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Pac-12 media day: ASU’s Herm Edwards discusses upcoming season

Arizona State head coach Herm Edwards answers questions during the Pac-12 Conference NCAA college football Media Day Wednesday, July 24, 2019, in Los Angeles. (AP Photo/Marcio Jose Sanchez)

There were no shortages of answers from Arizona State football coach Herm Edwards as Pac-12 media day got underway in Los Angeles on Wednesday.

The Sun Devils finished last year with a 7-6 record and earned their first bowl appearance under Edwards.

Coming into his second year as the head coach there are some question marks both offensively defensively for the team.

Most notably, they don’t have a starting quarterback figured out yet after Manny Wilkins graduated last year. Even though their running back situation is settled with Eno Benjamin leading the way, the wide receivers and tight end position also sees some unknowns.

ASU’s defense looked solid last season to begin the season after holding opponents under 28 points in each of their first seven games. However, the second half showed a different story as they allowed 30 or more points a game in their last six games.

Although the defensive line has some concerns, ASU’s secondary and linebackers corps looks solid with many players still on the team from last year.

Edwards spoke on why they’ve brought former NFL players to ASU, the current quarterback situation and the importance of establishing the run.

The QB situation

Last year’s backup Dillion Sterling-Cole and freshman Jayden Daniels seem to be the likely candidates to battle it out for the starting job this season.

Despite not knowing who he will go with week one, Edwards doesn’t seem concerned about it.

“We’ll figure it out,” Edwards said. “We’ve got time. We don’t play for a while.”

Edwards noticed that the quarterbacks seemed “very competitive” in Spring practices but didn’t give much detail on anyone specifically.

But he did mention how prepared their quarterbacks on the roster look coming out of high school.

“There’s a lot of great high school coaches out there that do a great job,” Edwards said. “So I think when you get them now as far as the passing goes and how to throw the ball and all those things, they’re very comfortable doing that now.”

Hiring former NFL players and coaches

Edwards believes bringing in people with NFL experience can help beyond the college level.

“There’s a reason that we have — if you count Ray and Scottie Graham, there are 10 people in our organization have some type of NFL experience,” Edwards said. “Marvin Lewis was a big hire for us, as well.

“That’s the road we’re traveling, and I think it’s a good road to travel because most kids in today’s world, they would like to have the opportunity to not only be a college athlete but have the opportunity to play on Sundays.”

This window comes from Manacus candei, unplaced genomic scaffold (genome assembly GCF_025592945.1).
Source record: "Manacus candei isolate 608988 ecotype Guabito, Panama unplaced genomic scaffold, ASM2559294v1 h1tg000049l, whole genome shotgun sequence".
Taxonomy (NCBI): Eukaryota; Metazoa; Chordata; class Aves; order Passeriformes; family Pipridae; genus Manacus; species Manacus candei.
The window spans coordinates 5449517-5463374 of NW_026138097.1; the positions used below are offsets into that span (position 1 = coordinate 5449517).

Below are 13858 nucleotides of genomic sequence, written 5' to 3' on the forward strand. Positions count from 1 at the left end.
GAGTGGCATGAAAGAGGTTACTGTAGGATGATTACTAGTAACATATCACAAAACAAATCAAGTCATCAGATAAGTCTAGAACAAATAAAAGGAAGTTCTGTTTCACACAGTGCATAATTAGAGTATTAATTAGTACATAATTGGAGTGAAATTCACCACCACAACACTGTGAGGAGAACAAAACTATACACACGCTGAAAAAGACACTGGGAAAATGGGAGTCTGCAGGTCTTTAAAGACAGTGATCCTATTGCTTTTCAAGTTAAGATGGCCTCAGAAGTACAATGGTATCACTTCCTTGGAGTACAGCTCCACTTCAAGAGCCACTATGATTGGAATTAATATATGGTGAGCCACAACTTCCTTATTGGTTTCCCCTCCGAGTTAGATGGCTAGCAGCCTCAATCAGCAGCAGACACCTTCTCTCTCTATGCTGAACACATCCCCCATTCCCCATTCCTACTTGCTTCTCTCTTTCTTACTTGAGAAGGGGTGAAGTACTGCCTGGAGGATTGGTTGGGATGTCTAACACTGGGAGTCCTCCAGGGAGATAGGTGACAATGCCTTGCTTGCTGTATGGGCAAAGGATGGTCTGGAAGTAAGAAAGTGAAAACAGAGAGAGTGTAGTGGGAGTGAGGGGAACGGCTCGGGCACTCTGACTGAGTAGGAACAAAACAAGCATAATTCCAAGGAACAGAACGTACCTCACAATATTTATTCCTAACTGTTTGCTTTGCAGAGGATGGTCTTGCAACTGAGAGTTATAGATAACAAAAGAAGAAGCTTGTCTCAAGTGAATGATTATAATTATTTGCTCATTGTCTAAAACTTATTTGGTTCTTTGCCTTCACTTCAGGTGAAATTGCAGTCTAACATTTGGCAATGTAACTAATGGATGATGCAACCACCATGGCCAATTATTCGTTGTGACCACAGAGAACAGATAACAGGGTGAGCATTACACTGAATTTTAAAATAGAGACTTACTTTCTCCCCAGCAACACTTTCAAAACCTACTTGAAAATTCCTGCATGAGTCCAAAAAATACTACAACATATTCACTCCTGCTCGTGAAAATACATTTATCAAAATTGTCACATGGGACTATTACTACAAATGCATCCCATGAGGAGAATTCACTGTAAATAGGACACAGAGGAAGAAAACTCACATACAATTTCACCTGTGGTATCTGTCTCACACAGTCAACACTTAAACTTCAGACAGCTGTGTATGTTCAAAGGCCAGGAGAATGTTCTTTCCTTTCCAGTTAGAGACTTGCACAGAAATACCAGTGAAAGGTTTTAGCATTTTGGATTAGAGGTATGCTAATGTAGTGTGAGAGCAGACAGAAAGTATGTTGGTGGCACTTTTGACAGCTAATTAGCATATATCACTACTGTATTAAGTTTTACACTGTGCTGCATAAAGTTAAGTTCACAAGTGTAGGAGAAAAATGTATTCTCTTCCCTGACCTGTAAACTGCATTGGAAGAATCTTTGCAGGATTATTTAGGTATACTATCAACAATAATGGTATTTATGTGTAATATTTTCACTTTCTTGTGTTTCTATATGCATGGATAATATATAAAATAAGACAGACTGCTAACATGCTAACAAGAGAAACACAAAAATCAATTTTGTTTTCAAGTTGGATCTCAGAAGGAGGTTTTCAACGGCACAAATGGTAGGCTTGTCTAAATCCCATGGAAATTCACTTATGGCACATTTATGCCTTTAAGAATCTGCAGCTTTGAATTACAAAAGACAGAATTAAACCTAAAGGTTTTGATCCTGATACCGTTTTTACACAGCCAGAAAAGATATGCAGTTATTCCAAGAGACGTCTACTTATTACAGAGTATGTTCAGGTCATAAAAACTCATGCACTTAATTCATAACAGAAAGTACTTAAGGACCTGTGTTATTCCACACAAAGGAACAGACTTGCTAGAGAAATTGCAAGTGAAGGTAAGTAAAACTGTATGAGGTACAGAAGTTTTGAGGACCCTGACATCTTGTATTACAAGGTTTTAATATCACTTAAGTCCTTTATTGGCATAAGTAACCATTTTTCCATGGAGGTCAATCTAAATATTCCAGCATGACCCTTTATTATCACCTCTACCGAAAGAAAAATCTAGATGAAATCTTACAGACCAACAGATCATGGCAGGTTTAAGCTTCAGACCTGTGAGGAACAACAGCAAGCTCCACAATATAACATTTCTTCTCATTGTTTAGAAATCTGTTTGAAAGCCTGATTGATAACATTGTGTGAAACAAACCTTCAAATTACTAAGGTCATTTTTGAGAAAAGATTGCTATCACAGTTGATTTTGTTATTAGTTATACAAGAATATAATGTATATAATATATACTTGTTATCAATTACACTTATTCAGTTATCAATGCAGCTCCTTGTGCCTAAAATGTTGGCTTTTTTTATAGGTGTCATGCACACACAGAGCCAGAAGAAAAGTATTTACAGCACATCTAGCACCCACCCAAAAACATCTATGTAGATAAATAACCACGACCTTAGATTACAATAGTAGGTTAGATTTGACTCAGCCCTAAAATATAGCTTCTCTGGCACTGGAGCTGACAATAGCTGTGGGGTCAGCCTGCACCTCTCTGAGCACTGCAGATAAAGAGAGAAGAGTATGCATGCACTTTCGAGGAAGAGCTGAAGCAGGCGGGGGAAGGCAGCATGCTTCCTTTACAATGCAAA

In May, former Cincinnati Bengals head coach Marvin Lewis joined ASU as a special advisor.

Although Lewis’ involvement won’t be done on the field, he has been involved behind the scenes by watching tape of practice or gameplay to help bring his knowledge to the table.

“We meet every day, Marvin and myself,” Edwards said. “So we have kind of the same ideas in how we implement that, some of the things he’s kind of changed in his head coaching career in the National Football League has kind of added into some of our practice plans.”

Establishing the run

Last season, Benjamin had a breakout season rushing for 1,642 yards and 16 touchdowns in his sophomore year.

Expect Edwards to use Benjamin much like he did last year as he tries to establish the run once again this year.

“That’s the foundation of it all,” Edwards said on what the run game means to his program. “Run game travel. Good defense travels. Just put it in a suitcase and go. You can’t stop people from running the ball if they really want to run it.

“I think at the end when the opponents are matched evenly, it’s the team that can run the ball that’s going to win.”

Building a program

When asked about whether the preseason polls showing ASU finishing third in the Pac-12 South, up from being picked sixth last season, Edwards didn’t seem to care about what the polls thought.

“I don’t get into polls, I just get into coaching the football team,” Edwards said. “I don’t worry about all that stuff.”

As far as progress goes, he thinks the team now knows what to anticipate and will be able to build off what they accomplished last year.

“Your first year, players don’t know who you are and the coach don’t really know who you are,” Edwards said. “So I think it takes some time to earn their trust. That’s what I asked them to do for me, let me earn your trust, and I think I’ve done that, and now we can continue to build a program.”

With recruiting, Edwards believes they had a good year getting players that add depth to this team.

“It’s one where I think any good program, there has to be consistency, but there also has to be depth in your roster, and that’s what we have to do, and I think we’ve done a pretty good job this year in recruiting, and that’s critical for any program is how you build it, and we’re in the process of doing that,” Edwards said.

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